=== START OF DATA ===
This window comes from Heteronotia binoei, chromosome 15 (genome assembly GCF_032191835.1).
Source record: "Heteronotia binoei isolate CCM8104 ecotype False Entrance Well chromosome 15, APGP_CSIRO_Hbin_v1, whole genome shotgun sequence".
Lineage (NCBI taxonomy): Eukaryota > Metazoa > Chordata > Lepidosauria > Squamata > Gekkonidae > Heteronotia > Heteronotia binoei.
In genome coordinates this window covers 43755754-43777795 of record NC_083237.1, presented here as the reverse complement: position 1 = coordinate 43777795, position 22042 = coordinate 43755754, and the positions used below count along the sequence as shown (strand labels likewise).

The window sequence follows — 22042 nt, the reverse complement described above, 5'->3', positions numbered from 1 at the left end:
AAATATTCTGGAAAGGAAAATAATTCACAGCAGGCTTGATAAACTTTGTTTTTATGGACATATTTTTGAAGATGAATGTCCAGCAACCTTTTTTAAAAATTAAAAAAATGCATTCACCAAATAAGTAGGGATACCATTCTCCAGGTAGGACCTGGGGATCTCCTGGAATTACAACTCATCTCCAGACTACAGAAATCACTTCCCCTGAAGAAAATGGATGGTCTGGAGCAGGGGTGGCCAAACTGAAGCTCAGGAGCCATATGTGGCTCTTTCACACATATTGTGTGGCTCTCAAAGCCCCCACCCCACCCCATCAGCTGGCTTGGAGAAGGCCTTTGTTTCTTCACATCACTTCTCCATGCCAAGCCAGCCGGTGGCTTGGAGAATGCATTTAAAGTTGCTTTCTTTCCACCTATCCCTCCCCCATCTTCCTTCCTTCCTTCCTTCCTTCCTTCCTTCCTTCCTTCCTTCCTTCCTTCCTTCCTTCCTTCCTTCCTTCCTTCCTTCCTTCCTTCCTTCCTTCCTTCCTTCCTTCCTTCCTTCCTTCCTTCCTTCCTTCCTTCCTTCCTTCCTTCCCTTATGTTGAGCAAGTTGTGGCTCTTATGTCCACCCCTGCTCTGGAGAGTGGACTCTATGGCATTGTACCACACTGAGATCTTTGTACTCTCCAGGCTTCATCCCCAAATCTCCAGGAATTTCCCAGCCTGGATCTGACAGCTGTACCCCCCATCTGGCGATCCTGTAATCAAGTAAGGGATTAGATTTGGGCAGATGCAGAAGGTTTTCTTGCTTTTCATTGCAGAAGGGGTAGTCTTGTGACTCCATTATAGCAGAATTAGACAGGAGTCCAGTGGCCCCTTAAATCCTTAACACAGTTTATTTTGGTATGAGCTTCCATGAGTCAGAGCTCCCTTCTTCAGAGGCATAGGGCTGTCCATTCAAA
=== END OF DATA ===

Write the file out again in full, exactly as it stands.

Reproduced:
This window comes from Heteronotia binoei, chromosome 15 (genome assembly GCF_032191835.1).
Source record: "Heteronotia binoei isolate CCM8104 ecotype False Entrance Well chromosome 15, APGP_CSIRO_Hbin_v1, whole genome shotgun sequence".
Lineage (NCBI taxonomy): Eukaryota > Metazoa > Chordata > Lepidosauria > Squamata > Gekkonidae > Heteronotia > Heteronotia binoei.
In genome coordinates this window covers 43755754-43777795 of record NC_083237.1, presented here as the reverse complement: position 1 = coordinate 43777795, position 22042 = coordinate 43755754, and the positions used below count along the sequence as shown (strand labels likewise).

The window sequence follows — 22042 nt, the reverse complement described above, 5'->3', positions numbered from 1 at the left end:
AAATATTCTGGAAAGGAAAATAATTCACAGCAGGCTTGATAAACTTTGTTTTTATGGACATATTTTTGAAGATGAATGTCCAGCAACCTTTTTTAAAAATTAAAAAAATGCATTCACCAAATAAGTAGGGATACCATTCTCCAGGTAGGACCTGGGGATCTCCTGGAATTACAACTCATCTCCAGACTACAGAAATCACTTCCCCTGAAGAAAATGGATGGTCTGGAGCAGGGGTGGCCAAACTGAAGCTCAGGAGCCATATGTGGCTCTTTCACACATATTGTGTGGCTCTCAAAGCCCCCACCCCACCCCATCAGCTGGCTTGGAGAAGGCCTTTGTTTCTTCACATCACTTCTCCATGCCAAGCCAGCCGGTGGCTTGGAGAATGCATTTAAAGTTGCTTTCTTTCCACCTATCCCTCCCCCATCTTCCTTCCTTCCTTCCTTCCTTCCTTCCTTCCTTCCTTCCTTCCTTCCTTCCTTCCTTCCTTCCTTCCTTCCTTCCTTCCTTCCTTCCTTCCTTCCTTCCTTCCTTCCTTCCTTCCTTCCTTCCTTCCTTCCTTCCTTCCTTCCTTCCCTTATGTTGAGCAAGTTGTGGCTCTTATGTCCACCCCTGCTCTGGAGAGTGGACTCTATGGCATTGTACCACACTGAGATCTTTGTACTCTCCAGGCTTCATCCCCAAATCTCCAGGAATTTCCCAGCCTGGATCTGACAGCTGTACCCCCCATCTGGCGATCCTGTAATCAAGTAAGGGATTAGATTTGGGCAGATGCAGAAGGTTTTCTTGCTTTTCATTGCAGAAGGGGTAGTCTTGTGACTCCATTATAGCAGAATTAGACAGGAGTCCAGTGGCCCCTTAAATCCTTAACACAGTTTATTTTGGTATGAGCTTCCATGAGTCAGAGCTCCCTTCTTCAGAGGCATAGGGCTGTCCATTCAAA